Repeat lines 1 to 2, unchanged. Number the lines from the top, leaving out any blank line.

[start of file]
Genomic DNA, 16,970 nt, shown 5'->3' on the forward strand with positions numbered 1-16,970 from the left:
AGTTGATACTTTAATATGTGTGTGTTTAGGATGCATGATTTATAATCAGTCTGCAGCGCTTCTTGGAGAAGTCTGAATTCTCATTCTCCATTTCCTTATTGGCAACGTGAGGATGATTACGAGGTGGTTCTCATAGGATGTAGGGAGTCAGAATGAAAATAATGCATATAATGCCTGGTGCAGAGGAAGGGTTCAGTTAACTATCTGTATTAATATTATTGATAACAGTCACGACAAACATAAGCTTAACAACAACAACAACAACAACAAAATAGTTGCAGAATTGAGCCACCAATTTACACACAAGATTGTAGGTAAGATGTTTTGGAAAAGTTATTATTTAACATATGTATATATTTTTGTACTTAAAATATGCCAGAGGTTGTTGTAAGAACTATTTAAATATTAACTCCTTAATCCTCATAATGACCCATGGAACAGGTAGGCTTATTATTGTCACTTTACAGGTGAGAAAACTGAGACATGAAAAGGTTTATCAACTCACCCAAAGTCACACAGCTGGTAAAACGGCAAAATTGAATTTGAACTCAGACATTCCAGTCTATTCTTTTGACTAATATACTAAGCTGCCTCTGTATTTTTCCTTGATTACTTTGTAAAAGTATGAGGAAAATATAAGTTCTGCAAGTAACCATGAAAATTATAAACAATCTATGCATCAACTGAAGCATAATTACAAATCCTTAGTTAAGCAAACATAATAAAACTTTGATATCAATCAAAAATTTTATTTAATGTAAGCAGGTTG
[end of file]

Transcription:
Genomic DNA, 16,970 nt, shown 5'->3' on the forward strand with positions numbered 1-16,970 from the left:
AGTTGATACTTTAATATGTGTGTGTTTAGGATGCATGATTTATAATCAGTCTGCAGCGCTTCTTGGAGAAGTCTGAATTCTCATTCTCCATTTCCTTATTGGCAACGTGAGGATGATTACGAGGTGGTTCTCATAGGATGTAGGGAGTCAGAATGAAAATAATGCATATAATGCCTGGTGCAGAGGAAGGGTTCAGTTAACTATCTGTATTAATATTATTGATAACAGTCACGACAAACATAAGCTTAACAACAACAACAACAACAACAAAATAGTTGCAGAATTGAGCCACCAATTTACACACAAGATTGTAGGTAAGATGTTTTGGAAAAGTTATTATTTAACATATGTATATATTTTTGTACTTAAAATATGCCAGAGGTTGTTGTAAGAACTATTTAAATATTAACTCCTTAATCCTCATAATGACCCATGGAACAGGTAGGCTTATTATTGTCACTTTACAGGTGAGAAAACTGAGACATGAAAAGGTTTATCAACTCACCCAAAGTCACACAGCTGGTAAAACGGCAAAATTGAATTTGAACTCAGACATTCCAGTCTATTCTTTTGACTAATATACTAAGCTGCCTCTGTATTTTTCCTTGATTACTTTGTAAAAGTATGAGGAAAATATAAGTTCTGCAAGTAACCATGAAAATTATAAACAATCTATGCATCAACTGAAGCATAATTACAAATCCTTAGTTAAGCAAACATAATAAAACTTTGATATCAATCAAAAATTTTATTTAATGTAAGCAGGTTG